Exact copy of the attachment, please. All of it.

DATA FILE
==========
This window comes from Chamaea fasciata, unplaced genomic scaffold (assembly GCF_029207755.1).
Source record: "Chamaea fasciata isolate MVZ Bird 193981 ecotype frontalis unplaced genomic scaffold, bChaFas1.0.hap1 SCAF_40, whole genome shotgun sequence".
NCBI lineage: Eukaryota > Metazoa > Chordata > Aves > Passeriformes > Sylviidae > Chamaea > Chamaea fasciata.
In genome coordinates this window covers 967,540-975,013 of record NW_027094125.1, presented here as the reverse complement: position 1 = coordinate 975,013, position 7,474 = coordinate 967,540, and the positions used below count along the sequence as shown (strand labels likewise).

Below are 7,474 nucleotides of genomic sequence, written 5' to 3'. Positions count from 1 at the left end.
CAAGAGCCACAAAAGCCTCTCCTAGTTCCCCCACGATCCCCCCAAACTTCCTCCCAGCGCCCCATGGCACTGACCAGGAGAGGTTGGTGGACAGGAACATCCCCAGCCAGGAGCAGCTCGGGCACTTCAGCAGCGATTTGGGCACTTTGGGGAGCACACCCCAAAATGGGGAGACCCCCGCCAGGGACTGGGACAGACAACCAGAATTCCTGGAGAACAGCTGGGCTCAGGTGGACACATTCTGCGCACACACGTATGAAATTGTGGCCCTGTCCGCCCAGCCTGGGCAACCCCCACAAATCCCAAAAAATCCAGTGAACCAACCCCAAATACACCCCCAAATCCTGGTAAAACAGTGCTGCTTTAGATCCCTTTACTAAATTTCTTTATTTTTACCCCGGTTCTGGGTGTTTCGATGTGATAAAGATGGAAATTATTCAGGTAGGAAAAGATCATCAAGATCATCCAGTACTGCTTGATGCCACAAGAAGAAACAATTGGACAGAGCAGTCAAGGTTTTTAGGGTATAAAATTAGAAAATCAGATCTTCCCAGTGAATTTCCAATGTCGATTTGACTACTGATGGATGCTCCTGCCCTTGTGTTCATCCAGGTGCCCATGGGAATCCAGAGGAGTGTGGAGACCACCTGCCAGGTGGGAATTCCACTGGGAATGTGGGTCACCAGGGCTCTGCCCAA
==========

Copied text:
This window comes from Chamaea fasciata, unplaced genomic scaffold (assembly GCF_029207755.1).
Source record: "Chamaea fasciata isolate MVZ Bird 193981 ecotype frontalis unplaced genomic scaffold, bChaFas1.0.hap1 SCAF_40, whole genome shotgun sequence".
NCBI lineage: Eukaryota > Metazoa > Chordata > Aves > Passeriformes > Sylviidae > Chamaea > Chamaea fasciata.
In genome coordinates this window covers 967,540-975,013 of record NW_027094125.1, presented here as the reverse complement: position 1 = coordinate 975,013, position 7,474 = coordinate 967,540, and the positions used below count along the sequence as shown (strand labels likewise).

Below are 7,474 nucleotides of genomic sequence, written 5' to 3'. Positions count from 1 at the left end.
CAAGAGCCACAAAAGCCTCTCCTAGTTCCCCCACGATCCCCCCAAACTTCCTCCCAGCGCCCCATGGCACTGACCAGGAGAGGTTGGTGGACAGGAACATCCCCAGCCAGGAGCAGCTCGGGCACTTCAGCAGCGATTTGGGCACTTTGGGGAGCACACCCCAAAATGGGGAGACCCCCGCCAGGGACTGGGACAGACAACCAGAATTCCTGGAGAACAGCTGGGCTCAGGTGGACACATTCTGCGCACACACGTATGAAATTGTGGCCCTGTCCGCCCAGCCTGGGCAACCCCCACAAATCCCAAAAAATCCAGTGAACCAACCCCAAATACACCCCCAAATCCTGGTAAAACAGTGCTGCTTTAGATCCCTTTACTAAATTTCTTTATTTTTACCCCGGTTCTGGGTGTTTCGATGTGATAAAGATGGAAATTATTCAGGTAGGAAAAGATCATCAAGATCATCCAGTACTGCTTGATGCCACAAGAAGAAACAATTGGACAGAGCAGTCAAGGTTTTTAGGGTATAAAATTAGAAAATCAGATCTTCCCAGTGAATTTCCAATGTCGATTTGACTACTGATGGATGCTCCTGCCCTTGTGTTCATCCAGGTGCCCATGGGAATCCAGAGGAGTGTGGAGACCACCTGCCAGGTGGGAATTCCACTGGGAATGTGGGTCACCAGGGCTCTGCCCAA